That this disaster has been documented, that its stories haven't been erased, is novel and important. And whatever political will has been on display, I also think it's an example of the democratising effect of communications technology. This couldn't have been wholly suppressed.

    Look at the radical broadening of access to information the internet has brought to people around the Pacific Rim. That's why, even in the case of Myanmar, I'm inclined to the view that connectivity can be the friend of freedom.

    Auckland • Since Nov 2006 • 19019 posts Report Reply

  • Bob Munro,

    The Dalai Lama agrees.

    Speaking during a 10-day visit to London the Dalai Lama said he was "quite optimistic" about the future.
    China was changing through "wider contact with outside world," he said.
    He cited China's efforts to deal with the recent earthquake that left tens of thousands of people dead in Sichuan province as evidence.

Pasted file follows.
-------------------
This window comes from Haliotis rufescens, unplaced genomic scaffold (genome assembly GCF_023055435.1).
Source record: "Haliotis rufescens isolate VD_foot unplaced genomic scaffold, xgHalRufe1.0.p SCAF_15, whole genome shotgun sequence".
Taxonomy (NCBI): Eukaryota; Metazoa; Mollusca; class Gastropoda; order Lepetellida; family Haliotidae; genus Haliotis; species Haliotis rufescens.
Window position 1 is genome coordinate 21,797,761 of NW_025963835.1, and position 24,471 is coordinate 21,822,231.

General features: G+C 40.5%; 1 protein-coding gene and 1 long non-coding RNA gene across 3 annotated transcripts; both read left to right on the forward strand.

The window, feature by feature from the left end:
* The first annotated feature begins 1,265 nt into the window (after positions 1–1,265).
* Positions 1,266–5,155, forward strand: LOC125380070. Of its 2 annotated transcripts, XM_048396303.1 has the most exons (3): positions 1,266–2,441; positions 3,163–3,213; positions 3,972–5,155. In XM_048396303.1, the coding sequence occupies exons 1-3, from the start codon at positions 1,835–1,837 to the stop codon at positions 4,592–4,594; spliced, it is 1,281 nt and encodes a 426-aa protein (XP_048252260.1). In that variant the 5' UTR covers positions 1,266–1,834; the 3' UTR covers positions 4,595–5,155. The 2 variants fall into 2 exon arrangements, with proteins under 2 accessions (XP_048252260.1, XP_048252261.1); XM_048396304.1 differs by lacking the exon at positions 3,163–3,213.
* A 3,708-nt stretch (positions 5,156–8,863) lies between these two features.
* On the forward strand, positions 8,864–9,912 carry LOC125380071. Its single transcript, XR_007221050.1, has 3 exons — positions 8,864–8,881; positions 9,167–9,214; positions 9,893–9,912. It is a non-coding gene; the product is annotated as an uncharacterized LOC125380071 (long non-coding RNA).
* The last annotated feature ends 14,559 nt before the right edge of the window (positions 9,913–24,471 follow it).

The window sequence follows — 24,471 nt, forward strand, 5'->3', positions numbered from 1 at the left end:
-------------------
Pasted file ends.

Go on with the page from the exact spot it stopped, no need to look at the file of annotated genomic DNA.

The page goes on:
"This I think (is) one sign that the People's Republic of China is changing, I think at least decade by decade," he said.

    And yet the communication blackout from Tibet is pretty complete. I can find virtually nothing on line from ethnic Tibetans in Tibet, save the second hand reports from the likes of Radio Free Asia and daring reporters like
    Nicholas D.Kristof


    Has anybody else had more luck?

    Christchurch • Since Aug 2007 • 418 posts Report Reply